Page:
Priest who witnessed 1,700 executions gets his own square in Zaragoza

Unlike his superiors, Gumersindo de Estella was repulsed by the mass killings The deaths took place between 1936 and 1942 against the cemetery walls in Torrero

Natalia Junquera
Father Gumersindo de Estella
Father Gumersindo de Estella

“‘So many men to kill three women!’ yelled one of them. Shots rang out. I gave them absolution, and before the lieutenant fired the coups de grâce, I walked away like an automaton.”

The firing squad was made up of 24 men. The three women were Selina Casas, Margarita Navascués and Simona Blasco. And the witness to this atrocious scene was Gumersindo de Estella, who saw as many as 1,700 executions against the cemetery walls of the town of Torrero in Zaragoza between 1936 and 1942.

“As a priest and a Christian, I felt repugnance at so many killings and I could not approve of them.” He could not prevent them, either, but he did leave written testimony in a moving diary that has earned him a square named after him inside Torrero’s cemetery.

Gumersindo de Estella, the religious name adopted by Martín Zubeldia (1880-1974), rode in the trucks that took the victims from the local jail to the cemetery wall. There he administered the sacrament known as the Anointing of the Sick, part of the last rites, to the dying victims, in between the first volley of shots and the coups de grâce.

This priest also witnessed the stealing of children that went on, as his diary entries detail: “Show some compassion, don’t take her from me! Let her be killed with me!,’ screamed one. ‘I don’t want to leave my daughter with these executioners!,’ screamed the other. A fierce struggle ensued between the guards who tried to forcefully pull the children away from their mothers’ breast, and the poor mothers who defended their precious ones tooth and nail.”

The babies were just a year old. They were the daughters of Selina Casas and Margarita Navascués, who were accused of trying to escape into Republican territory the day before, on September 21, 1937. Nuns took the children in after their mothers were killed.

“Some of my superiors displayed extraordinary delight at the unfolding events, and even clapped and cheered”

“My attitude was in sharp contrast with that of other men of the cloth, including some of my superiors, who displayed extraordinary delight at the unfolding events, and not only approved of them but even clapped and cheered quite frequently,” wrote Gumersindo de Estella in his diary.

It was precisely a confrontation with his superiors that landed the priest in Torrero prison, where he was the chaplain. Zubeldia argued with Father Ladislao Yabar, who would ceremoniously announce things such as: “Today we will eat hens confiscated in Guipúzcoa by our brave requetés [militia groups fighting for traditional values].” As punishment, he was transferred from Pamplona to Zaragoza. It took him nearly a year to get Franco’s portrait taken down from the altar in the chapel. He had time off for a while because of an ulcer and when he returned to his post, after the end of the war, the executions were still going strong: there were nearly 700 after 1939. The difference was that by now there were sand bags behind the wall, because the bullets had pierced it and reached all the way to the niches holding funerary urns behind.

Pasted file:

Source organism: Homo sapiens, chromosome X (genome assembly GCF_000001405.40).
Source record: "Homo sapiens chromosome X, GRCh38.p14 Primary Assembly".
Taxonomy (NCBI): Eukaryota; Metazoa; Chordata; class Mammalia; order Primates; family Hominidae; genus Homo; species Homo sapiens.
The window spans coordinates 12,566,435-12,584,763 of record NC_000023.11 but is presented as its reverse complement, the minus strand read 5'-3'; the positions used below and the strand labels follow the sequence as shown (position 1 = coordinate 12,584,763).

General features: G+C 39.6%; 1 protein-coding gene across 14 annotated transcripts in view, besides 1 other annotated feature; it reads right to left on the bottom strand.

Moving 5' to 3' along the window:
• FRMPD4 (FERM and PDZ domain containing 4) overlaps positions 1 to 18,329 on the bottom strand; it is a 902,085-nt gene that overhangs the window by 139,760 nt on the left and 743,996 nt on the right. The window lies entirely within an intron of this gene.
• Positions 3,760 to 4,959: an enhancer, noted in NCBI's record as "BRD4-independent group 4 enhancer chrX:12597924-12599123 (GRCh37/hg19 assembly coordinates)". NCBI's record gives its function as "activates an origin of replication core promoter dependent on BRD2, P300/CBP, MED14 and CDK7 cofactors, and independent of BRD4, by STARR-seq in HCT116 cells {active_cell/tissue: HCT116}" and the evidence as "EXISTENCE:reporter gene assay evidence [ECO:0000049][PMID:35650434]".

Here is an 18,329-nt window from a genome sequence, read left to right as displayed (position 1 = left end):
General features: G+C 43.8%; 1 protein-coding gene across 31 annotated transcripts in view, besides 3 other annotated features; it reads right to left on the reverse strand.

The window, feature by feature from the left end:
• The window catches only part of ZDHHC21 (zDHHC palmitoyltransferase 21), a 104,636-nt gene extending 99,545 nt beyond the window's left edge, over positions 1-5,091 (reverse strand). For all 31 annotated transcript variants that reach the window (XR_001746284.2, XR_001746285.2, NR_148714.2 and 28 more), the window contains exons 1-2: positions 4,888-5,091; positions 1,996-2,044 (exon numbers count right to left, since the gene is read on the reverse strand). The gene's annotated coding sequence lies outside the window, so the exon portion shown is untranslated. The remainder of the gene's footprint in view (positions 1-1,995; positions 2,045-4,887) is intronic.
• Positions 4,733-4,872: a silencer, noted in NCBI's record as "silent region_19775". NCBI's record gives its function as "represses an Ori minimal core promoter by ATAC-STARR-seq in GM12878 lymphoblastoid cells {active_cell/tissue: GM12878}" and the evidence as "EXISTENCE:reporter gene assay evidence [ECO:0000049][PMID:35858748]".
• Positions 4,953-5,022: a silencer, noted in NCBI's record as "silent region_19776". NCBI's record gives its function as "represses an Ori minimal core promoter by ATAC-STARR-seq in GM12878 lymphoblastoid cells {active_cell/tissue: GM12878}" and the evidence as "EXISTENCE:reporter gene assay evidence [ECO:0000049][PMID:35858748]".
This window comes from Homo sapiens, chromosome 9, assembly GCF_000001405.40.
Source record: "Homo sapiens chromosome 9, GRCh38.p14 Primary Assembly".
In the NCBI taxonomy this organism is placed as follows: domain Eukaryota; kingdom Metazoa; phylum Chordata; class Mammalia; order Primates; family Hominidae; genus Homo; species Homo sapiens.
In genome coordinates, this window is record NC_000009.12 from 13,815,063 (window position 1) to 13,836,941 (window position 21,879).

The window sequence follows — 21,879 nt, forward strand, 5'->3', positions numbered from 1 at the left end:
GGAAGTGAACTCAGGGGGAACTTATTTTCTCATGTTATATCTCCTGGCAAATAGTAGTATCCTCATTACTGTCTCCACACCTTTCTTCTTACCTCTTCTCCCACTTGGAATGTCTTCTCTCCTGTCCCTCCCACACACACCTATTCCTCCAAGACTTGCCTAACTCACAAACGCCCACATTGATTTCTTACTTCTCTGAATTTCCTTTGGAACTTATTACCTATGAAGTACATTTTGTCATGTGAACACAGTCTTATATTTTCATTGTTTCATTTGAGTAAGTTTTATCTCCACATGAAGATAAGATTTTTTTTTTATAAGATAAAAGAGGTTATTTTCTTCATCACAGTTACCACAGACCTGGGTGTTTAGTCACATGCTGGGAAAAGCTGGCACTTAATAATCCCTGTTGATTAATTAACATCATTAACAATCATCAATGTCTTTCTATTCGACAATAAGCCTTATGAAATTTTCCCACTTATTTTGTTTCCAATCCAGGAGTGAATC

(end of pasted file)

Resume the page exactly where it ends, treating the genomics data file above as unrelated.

Not one day went by without a killing, not even on Christmas Eve

In total, over 3,543 republicans were executed against that wall between July 19, 1936 and August 20, 1946. Not one day went by without a killing, not even Christmas Eve. In October 2010 the cemetery inaugurated a memorial to the victims: a spiral made up of plaques with the names of each one of them.

“His diary is a unique and extraordinary document,” explains Julián Casanova, professor of contemporary history and author of La Iglesia de Franco (or Franco’s Church). “It shows the uneasiness of a man of the Church as he witnesses the fervent, warrior-like spirit of an institution that has placed itself at Franco’s service.”

Zubeldia concealed his diary until shortly before his death in 1974, when he told other priests about it.

“They consist of five notebooks, which to us are a treasure,” explains Father Tarsicio de Azcona, 90. “He suffered greatly. He was a man of the people, a popular missionary.”

The diary was published in 2003 thanks to Azcona and another member of the Capuchin order, José Ángel Echevarría. The tribute came this week, on the 75th anniversary of the end of the Civil War, as a result of a unanimous agreement by the members of Zaragoza City Council.

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